'Christianity and Sex Problems." Hugh Northcote, M. A. Second Edition, Revised and Enlarged. Pp. xvi + 478. Philadelphia: F. A. Davis Company. London: Stanley Phillips, 45, Brondesbury Road, N.W. 6. 1916. Price 12s. 6d. net.
This is a work which merits the ciose study of all students of Christian ethics and social servants working for human betterment. Psycho-physiological, hygienic, sociological, moral, and religi ous aspects of sex activities all receive serious and scientifically directed exposition. The author is well versed in the best literature of his subject, and his monograph is particularly valuable for the wealth of references. To educationists and workers for child welfare the chapters on "Sexuality in Childhood" and "The Mixing of the Sexes in Schools and Institutions" will be of particular interest and value. The differing views of various authorities on the question of sex education are well expressed. The sexual aspects of co-education are helpfully discussed: "It is maintained in some quarters that the promotion of free social intercourse between the sexes tends to diminish the force of sexual attraction on its animal side. It is urged that the immorality existing in boys' schools, and in other institutions where boys or men are grouped together and isolated from the other sex, would disappear if the masculine element were softened and purified by the influence which girls and women if admitted as members of such institutions would exert." With such opinion the author is not in agreement, although his doubts seem to be based on academic considerations rather than actual experience. "It is, in fact, extremely difficult to think that the force of sexual desire usually experienced by a growing boy would not be largely increased by the nearness to him of girls toward whom he would have no reason whatever for feeling a sexual distaste. Sexual attraction would make itself felt at least as much as-almost certainly more than it does in ordinary circumstances." Mr. Northcote contends that "the theory of a free, and at the same time a platonic, social intercourse between the unmarried members of the sexes is not sound." He holds that the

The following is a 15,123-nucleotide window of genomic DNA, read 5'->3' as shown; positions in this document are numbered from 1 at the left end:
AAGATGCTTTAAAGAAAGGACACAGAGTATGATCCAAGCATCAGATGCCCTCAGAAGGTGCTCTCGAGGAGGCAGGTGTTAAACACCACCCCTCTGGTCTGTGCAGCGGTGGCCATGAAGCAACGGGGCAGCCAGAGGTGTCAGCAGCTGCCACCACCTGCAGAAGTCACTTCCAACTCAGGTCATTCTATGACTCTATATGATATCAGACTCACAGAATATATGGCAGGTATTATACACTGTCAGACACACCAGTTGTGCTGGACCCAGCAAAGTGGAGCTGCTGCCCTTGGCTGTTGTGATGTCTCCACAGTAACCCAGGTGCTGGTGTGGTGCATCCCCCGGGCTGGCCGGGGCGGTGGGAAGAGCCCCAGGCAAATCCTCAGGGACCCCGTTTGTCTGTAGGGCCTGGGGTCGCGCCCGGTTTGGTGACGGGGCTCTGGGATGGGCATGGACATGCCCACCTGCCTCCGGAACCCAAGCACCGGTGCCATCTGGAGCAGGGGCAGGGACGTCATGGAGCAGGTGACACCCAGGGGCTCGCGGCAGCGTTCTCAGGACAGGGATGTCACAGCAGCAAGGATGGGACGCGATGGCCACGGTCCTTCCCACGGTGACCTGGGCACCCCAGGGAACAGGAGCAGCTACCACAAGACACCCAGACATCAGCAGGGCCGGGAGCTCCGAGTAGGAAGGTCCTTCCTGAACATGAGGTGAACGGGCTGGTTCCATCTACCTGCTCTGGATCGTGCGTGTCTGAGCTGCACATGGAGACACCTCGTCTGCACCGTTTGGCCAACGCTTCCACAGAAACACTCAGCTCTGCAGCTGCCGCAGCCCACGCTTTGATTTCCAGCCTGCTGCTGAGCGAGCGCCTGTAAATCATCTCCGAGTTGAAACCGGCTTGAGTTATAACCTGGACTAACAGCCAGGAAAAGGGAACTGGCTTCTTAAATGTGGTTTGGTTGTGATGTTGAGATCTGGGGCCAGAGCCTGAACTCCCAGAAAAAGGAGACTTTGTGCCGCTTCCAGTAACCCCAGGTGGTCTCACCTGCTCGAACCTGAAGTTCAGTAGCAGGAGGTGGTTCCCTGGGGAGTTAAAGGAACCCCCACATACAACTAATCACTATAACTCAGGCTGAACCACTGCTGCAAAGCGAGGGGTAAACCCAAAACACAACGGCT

advantages of a system of co-education must be considered as outweighed by the disadvantages. "It is true that in early youth the direction of the sexual impulse is undetermined, so that under the present system of grouping the sexes in different schools there is a danger in certain cases of homo-sexual tendencies being developed, but the presence of this moral danger is not so marked as to justify as an alternative the introduction of the more certain dangers inseparable from co-education." We commend Mr. Northcote's able work to the consideration of the advocates of co-education and all educationists.
Alcohol: Its Action on the Human Organism." Pp. xii + 133, with an appendix, pp. 10. London: H.M. Stationery Office, Westminster, S. W. 1. 1918. Price in cloth, 2s. 6d. Popular Edition, 1s. net.